contact lens care

In-Office Disinfection of Contact Lenses

contact lens care
In-Office Disinfection of Contact Lenses

We all know how to instruct patients on contact lens disinfection, but are we properly disinfecting the trial lenses we place on their eyes? In this column, I will summarize the recommendations of the Food and Drug Administration (FDA), the Centers for Disease Control and Prevention (CDC), the American Optometric Association (AOA), as well as various contact lens textbooks. This will help you establish an in-office protocol that is both safe for your patients and uncomplicated for you and your staff.

The Standards

The CDC has established standards of care to prevent transmission of the HIV virus through the tears (1985). Before addressing contact lens disinfection, the document emphasized the importance of hand washing and using disposable latex gloves if cuts or open wounds are present on the hands. It then specifies that all instruments that come in direct contact with the external surfaces of the eye or bodily secretions should be wiped clean and then disinfected with a five to 10 minute exposure to one of the following:

  • A fresh solution of 3% hydrogen peroxide
  • A fresh solution containing 5,000 parts per million free available chlorine
  • A 1/10 dilution of common household bleach
  • 70% ethanol
  • 70% isopropanol

The devices should then be dried before reuse.

To date, there are no documented cases of HIV transmission through tears or contact lenses; the CDC has not included tears on its list of body fluids that are classified as "potentially infectious." For soft lenses, the best mode of precaution is discarding trial lenses, especially with a known HIV positive patient. For PMMA, gas permeable and non-disposable soft contact lenses, the CDC instructs practitioners to use a 3 percent hydrogen peroxide contact lens disinfection system that has been approved for soft contact lenses. Non-contact lens-approved hydrogen peroxide has not been tested and may contain preservatives that discolor soft lenses.

Heat is the only in-office disinfection system approved by the FDA. As a result, the CDC also recommends heat disinfection for low water content hydrogels and PMMA contact lenses. It notes that high water content soft lenses cannot routinely undergo heat disinfection, and GPs may warp. The AOA has accepted the CDC's disinfection policies as its own.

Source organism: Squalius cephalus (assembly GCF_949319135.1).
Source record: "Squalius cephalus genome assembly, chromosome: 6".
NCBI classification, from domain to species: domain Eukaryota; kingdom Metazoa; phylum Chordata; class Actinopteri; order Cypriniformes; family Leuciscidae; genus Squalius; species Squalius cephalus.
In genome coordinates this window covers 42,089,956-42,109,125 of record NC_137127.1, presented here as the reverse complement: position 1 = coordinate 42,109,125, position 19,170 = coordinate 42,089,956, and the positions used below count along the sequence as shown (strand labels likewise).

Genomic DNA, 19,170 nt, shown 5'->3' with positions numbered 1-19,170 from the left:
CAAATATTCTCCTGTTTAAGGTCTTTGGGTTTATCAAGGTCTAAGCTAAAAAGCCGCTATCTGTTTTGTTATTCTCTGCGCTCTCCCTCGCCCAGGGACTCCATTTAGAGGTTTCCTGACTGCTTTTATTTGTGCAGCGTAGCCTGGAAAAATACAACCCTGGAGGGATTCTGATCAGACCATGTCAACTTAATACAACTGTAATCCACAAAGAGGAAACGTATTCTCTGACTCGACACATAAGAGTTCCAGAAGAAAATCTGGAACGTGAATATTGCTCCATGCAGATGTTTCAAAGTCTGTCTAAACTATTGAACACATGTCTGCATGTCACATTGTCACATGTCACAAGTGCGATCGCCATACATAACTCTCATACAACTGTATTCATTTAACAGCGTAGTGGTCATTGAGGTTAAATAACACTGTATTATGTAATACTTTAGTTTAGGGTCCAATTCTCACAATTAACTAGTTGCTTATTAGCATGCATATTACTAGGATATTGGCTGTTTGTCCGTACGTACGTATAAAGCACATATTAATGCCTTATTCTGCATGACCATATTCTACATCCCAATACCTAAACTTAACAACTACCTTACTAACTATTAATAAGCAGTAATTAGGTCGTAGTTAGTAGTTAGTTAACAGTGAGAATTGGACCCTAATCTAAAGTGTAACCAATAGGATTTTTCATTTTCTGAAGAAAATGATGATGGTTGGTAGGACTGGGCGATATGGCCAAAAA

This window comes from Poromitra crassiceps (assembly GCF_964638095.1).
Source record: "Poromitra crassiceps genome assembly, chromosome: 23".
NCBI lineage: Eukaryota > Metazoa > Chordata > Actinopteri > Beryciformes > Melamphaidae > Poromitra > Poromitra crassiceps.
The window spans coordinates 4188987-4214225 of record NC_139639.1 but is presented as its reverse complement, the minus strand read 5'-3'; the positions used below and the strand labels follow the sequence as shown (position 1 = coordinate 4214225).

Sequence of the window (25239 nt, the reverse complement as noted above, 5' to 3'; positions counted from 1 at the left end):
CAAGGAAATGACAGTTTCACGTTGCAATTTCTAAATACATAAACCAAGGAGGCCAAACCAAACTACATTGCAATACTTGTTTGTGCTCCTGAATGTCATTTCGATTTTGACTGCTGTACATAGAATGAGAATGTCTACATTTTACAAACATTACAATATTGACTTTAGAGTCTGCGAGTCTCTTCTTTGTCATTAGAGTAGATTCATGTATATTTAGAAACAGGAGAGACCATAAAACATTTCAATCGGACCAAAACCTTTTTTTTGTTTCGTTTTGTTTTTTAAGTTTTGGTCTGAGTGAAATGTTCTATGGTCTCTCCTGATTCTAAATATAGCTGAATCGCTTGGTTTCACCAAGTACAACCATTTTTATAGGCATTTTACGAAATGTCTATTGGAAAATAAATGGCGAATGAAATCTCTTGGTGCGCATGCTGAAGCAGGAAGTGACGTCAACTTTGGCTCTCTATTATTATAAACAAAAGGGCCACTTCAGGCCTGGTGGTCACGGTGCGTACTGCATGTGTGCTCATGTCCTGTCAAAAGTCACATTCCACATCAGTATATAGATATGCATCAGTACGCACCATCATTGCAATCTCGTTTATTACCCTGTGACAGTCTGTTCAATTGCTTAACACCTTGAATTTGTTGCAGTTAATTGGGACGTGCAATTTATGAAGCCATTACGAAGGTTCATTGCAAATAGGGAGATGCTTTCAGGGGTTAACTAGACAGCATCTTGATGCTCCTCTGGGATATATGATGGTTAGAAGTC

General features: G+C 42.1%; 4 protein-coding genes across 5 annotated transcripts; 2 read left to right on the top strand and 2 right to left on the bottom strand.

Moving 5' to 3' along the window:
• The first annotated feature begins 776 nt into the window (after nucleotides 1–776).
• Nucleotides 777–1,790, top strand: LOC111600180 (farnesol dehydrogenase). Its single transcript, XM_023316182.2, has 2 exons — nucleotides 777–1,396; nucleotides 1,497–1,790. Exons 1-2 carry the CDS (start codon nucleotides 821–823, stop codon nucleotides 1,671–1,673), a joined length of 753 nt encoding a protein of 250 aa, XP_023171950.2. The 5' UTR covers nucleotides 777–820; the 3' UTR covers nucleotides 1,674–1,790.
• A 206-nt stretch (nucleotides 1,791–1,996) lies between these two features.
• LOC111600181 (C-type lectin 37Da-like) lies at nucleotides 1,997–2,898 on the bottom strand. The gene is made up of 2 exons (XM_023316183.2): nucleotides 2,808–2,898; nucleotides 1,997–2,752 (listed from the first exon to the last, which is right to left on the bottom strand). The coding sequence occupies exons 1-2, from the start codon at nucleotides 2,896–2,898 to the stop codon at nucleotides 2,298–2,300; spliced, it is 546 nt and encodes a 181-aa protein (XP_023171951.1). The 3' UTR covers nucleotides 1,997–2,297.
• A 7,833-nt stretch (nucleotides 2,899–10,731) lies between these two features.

In Practice

In my practice, after washing our hands, we digitally rub all non-disposable trial soft contact lenses with a surfactant daily cleaner, rinse with saline, disinfect with one of the hydrogen peroxide systems and transfer the lenses to vials containing a multi-purpose solution approved for 30 days of soaking. Neutralized hydrogen peroxide is non-preserved and should not be used for long-term storage. We digitally rub GPs with Boston Laboratory Cleaner (Bausch & Lomb) and rinse with saline. We disinfect with hydrogen peroxide and store the lenses dry. Most studies show that microorganisms are less likely to adhere to dry lenses.

Vinita Henry, OD, makes two excellent points in The Clinical Manual of Contact Lenses. One, trial lenses should be re-disinfected at least once a month to prevent contamination. Second , vial stoppers (especially if placed on the counter or dropped on the floor) are a potential source of contamination. To disinfect the stopper, turn the vial upside down to allow contact with the chemical disinfecting solution.

Dr. Gromacki has a specialty contact lens practice as part of a multi-subspecialty ophthalmology group in Fishkill, NY, and has served as a faculty member at the University of Michigan Department of Ophthalmology and Visual Sciences.